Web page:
#LMAO Two Gents

The Old Globe cast of Shakespeare's The Two Gentlemen of Verona. Photo by Jim Cox.
The Old Globe cast of Shakespeare’s The Two Gentlemen of Verona. Photo by Jim Cox.

I’ve heard it’s not known how good a President is until after the presidency—to feel the after affects. It can be the same way with theatre. Sometimes I walk away from a good show not knowing how great it is until months and years later. I know it’s a great show if I’m still reminiscing about it. Beautiful moments are forever burned in my memory about Two Gents. The scene, the costumes, the acting are all in the deep belly of the imagination of The Old Globe’s Two Gents.

There is a scene when Julia (Kristin Villanueva) is alone and rends a note from her beloved Proteus then realizes who it’s from when she sees his signature. There is a well-played beat between each sentence.

“Thus will I fold them one upon another,” she says as she picks up a crinkled piece of the letter.

“Now kiss.” She brings the opposite sides together.

“Embrace.” She takes two corners and wraps them around each other like arms.

“Contend.” She falls to the floor bringing the paper to her neck.

“Do what you will,” she says longingly and rubs the paper together. The audience

responds to Villanueva’s clever version with a knowing laugh.

This is one of those scenes like The Mechanicals in a play within a play in Midsummer. The adventure in going to a Shakespeare play numerous times is to see how the same amusing scene will be interpreted. But, will it ever be as good as Villanueva’s? It will be difficult to top her performance.

There are many funny characters like Proteus (Adam Kantor) even though he tries to forcefully kiss Silvia (Britney Coleman) in front of his friend Valentine (Hubert Point-Du Jour) his charisma and comedic timing save the character. Speed (Rusty Ross), a servant to Valentine, speaks in circles with the famous line, “Love is blind.” Another servant to Valentine, Launce (Richard Ruiz) is adorably funny as he explains his family using his shoes and stick then switches who is the right shoe and who is the left and who is the stick. His expressions are childlike enhanced by his sidekick and dog Crab (Khloe Jezbera). Khloe lays down as Ruiz begins his long monologue. The dog looks at him on occasion with intent. Then there is Turio’s (Lowell Byers) costume. He is dressed in Renaissance style by costume designer Linda Cho. She shoots for quirky by making the costume in a monochromatic chartreuse with an erect phallus of the same material. The spectators whisper to each other in amusement of the costume that Byers’ vainly wears like in The Emperor’s New Clothes.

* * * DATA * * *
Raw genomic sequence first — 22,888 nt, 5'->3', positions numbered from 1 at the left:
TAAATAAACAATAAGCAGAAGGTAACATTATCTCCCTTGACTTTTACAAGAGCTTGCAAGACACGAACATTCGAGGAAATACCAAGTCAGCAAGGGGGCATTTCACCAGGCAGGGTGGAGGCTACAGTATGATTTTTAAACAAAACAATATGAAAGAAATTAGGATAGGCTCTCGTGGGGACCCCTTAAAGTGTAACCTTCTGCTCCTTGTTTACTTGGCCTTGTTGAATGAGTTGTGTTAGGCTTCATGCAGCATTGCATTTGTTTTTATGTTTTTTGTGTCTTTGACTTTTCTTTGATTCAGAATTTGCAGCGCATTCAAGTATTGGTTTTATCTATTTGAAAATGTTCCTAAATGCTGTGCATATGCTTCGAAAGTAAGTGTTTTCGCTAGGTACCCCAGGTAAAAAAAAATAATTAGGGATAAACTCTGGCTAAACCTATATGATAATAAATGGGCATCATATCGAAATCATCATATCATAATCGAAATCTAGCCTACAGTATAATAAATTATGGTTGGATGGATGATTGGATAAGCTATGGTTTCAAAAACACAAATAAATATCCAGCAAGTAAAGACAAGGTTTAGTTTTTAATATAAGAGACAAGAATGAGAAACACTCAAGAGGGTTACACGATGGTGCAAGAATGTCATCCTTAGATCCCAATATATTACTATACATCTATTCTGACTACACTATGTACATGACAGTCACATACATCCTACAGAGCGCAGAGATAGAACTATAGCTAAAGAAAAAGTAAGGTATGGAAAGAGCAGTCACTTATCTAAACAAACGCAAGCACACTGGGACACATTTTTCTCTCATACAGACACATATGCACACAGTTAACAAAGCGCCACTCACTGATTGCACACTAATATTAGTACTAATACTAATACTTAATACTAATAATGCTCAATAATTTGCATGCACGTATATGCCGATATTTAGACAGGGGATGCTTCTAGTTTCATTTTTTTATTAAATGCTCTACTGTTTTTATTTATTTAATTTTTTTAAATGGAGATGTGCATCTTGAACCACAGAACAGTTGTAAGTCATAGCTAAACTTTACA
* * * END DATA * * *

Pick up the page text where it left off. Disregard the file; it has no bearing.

Even the set has its own persona. It’s over the top just like the Renaissance inspirations scenic designer John Arnone takes from. An elaborate town is perhaps cut-out in particle board then painted in detail. The castle from Benozzo Gozzoli’s fresco Procession of the Magi in Florence’s Palazzo Medici Riccardi is in the background above the bridge in the middle of the stage. To each side are towns of houses surrounding other castles with multiple layers. Trees are dotted here and there on the two story set.

The Two Gentlemen of Verona is known as Two Gents in the theatre world. It’s arguably Shakespeare’s first play. It is also his shortest. So why is this play not produced more often or read in high school and college? There are issues with names of places and the troubles of the lovers don’t go too deep. Hence, the name Proteus, meaning fickleness. It all can be overlooked. This would be a great play to introduce anyone to Shakespeare since it is short, humorous and easy to digest.

Director and Tony Award nominee Mark Lamos works with the strengths of the play by choosing Adam Kantor to create a likeable Proteus, the elaborate Renaissance theme complements the poetry and the scene at the end where Point-Du Jour puts Kantor’s hand in Coleman’s works because of Point-Du Jour’s gentlemanly behavior. Lamos celebrates the gentleman rather than the scoundrel.

The Old Globe, 1363 Old Globe Way, San Diego, CA 92101. Box Office (619) 234-5623. The Two Gentlemen of Verona runs August 10 – September 14, 2014 at the Lowell Davies Festival Theatre.